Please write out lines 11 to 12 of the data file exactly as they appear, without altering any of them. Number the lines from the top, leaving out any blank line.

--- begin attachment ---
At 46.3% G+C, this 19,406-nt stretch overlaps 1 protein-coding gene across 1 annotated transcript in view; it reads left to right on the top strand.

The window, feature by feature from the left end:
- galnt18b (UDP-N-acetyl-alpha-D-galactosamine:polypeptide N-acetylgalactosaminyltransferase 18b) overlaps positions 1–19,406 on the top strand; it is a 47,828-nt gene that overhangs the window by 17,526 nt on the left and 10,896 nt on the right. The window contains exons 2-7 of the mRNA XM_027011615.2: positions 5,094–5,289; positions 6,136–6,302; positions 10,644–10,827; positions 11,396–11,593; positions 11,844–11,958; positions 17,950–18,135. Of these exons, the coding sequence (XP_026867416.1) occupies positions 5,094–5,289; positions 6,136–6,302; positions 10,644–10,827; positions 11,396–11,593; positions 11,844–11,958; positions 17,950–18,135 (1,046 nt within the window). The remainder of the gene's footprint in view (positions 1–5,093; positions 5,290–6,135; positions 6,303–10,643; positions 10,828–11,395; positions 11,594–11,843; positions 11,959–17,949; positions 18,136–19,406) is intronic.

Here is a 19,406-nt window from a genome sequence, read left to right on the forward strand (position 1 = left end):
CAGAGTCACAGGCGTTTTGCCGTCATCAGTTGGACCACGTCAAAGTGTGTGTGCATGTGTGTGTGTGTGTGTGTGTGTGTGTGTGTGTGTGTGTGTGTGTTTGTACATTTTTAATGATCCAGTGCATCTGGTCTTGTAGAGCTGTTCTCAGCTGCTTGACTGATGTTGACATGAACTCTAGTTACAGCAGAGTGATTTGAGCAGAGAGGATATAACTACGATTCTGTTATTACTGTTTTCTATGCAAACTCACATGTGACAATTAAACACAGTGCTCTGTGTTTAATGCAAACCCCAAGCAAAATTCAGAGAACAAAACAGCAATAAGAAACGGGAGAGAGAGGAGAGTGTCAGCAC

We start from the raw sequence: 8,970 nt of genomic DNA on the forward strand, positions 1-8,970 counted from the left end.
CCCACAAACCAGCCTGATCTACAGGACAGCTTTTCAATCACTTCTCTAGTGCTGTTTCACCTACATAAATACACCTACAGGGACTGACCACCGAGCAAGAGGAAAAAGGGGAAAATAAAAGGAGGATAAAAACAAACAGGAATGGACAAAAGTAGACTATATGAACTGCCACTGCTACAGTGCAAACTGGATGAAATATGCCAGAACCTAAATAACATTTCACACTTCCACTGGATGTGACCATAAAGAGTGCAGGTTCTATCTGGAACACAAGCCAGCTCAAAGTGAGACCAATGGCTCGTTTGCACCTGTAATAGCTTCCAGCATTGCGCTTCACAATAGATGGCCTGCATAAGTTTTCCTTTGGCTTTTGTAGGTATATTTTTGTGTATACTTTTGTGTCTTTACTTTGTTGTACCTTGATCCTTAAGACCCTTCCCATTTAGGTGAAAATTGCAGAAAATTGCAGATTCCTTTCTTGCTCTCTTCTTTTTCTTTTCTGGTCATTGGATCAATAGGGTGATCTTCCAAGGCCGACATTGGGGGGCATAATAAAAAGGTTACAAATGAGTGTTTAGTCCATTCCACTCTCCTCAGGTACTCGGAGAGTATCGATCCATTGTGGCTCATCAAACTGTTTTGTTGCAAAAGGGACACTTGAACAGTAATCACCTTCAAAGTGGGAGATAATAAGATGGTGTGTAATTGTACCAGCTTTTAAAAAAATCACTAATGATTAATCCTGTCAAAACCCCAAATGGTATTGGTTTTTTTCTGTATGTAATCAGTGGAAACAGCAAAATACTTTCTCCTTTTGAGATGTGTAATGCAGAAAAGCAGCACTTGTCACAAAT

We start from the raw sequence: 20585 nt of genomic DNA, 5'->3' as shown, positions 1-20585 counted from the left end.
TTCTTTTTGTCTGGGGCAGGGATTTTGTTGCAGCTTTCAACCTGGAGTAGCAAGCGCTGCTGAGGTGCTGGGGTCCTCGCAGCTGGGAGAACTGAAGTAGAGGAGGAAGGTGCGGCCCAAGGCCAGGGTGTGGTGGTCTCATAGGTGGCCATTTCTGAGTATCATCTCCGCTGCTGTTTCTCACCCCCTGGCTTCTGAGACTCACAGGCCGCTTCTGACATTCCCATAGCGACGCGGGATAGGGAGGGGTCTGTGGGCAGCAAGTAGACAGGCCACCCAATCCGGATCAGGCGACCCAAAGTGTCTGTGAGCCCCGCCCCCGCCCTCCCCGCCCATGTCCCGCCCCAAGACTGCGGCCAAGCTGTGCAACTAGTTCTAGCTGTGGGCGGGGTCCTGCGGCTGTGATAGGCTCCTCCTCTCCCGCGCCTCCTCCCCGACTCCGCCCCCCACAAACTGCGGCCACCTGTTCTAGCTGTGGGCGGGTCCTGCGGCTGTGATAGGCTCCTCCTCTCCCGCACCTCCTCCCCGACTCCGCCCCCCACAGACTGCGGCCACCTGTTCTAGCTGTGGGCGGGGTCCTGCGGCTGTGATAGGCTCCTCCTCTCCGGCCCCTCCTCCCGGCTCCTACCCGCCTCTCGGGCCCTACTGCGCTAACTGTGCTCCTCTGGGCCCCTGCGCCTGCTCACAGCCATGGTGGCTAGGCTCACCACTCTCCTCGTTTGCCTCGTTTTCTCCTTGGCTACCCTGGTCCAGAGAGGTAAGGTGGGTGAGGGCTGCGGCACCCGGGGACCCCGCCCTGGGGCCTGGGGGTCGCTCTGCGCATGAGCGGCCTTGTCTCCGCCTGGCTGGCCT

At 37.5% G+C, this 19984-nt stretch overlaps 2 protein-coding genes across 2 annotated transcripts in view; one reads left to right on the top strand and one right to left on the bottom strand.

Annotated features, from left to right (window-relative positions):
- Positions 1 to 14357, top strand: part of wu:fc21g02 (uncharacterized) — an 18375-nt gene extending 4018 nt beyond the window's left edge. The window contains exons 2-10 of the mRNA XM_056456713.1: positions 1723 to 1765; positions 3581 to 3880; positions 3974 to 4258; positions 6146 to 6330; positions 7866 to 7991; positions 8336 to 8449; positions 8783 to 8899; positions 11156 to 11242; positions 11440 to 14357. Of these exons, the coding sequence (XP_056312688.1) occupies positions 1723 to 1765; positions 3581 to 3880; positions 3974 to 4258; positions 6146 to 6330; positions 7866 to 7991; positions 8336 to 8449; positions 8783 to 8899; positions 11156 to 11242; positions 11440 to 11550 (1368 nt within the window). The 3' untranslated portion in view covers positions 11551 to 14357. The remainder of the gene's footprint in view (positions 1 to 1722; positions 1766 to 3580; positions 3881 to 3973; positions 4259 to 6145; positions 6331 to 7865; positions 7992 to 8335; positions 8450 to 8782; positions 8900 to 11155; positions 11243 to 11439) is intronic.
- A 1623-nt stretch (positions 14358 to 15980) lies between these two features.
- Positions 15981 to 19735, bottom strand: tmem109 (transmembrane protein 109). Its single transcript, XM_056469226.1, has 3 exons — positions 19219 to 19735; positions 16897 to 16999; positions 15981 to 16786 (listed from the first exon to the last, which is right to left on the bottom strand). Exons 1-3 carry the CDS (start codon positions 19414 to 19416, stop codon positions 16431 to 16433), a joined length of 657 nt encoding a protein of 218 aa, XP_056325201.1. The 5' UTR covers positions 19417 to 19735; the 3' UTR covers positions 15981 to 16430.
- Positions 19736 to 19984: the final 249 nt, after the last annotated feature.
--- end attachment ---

Annotated features, from left to right (window-relative positions):
- Positions 1 to 14357, top strand: part of wu:fc21g02 (uncharacterized) — an 18375-nt gene extending 4018 nt beyond the window's left edge. The window contains exons 2-10 of the mRNA XM_056456713.1: positions 1723 to 1765; positions 3581 to 3880; positions 3974 to 4258; positions 6146 to 6330; positions 7866 to 7991; positions 8336 to 8449; positions 8783 to 8899; positions 11156 to 11242; positions 11440 to 14357. Of these exons, the coding sequence (XP_056312688.1) occupies positions 1723 to 1765; positions 3581 to 3880; positions 3974 to 4258; positions 6146 to 6330; positions 7866 to 7991; positions 8336 to 8449; positions 8783 to 8899; positions 11156 to 11242; positions 11440 to 11550 (1368 nt within the window). The 3' untranslated portion in view covers positions 11551 to 14357. The remainder of the gene's footprint in view (positions 1 to 1722; positions 1766 to 3580; positions 3881 to 3973; positions 4259 to 6145; positions 6331 to 7865; positions 7992 to 8335; positions 8450 to 8782; positions 8900 to 11155; positions 11243 to 11439) is intronic.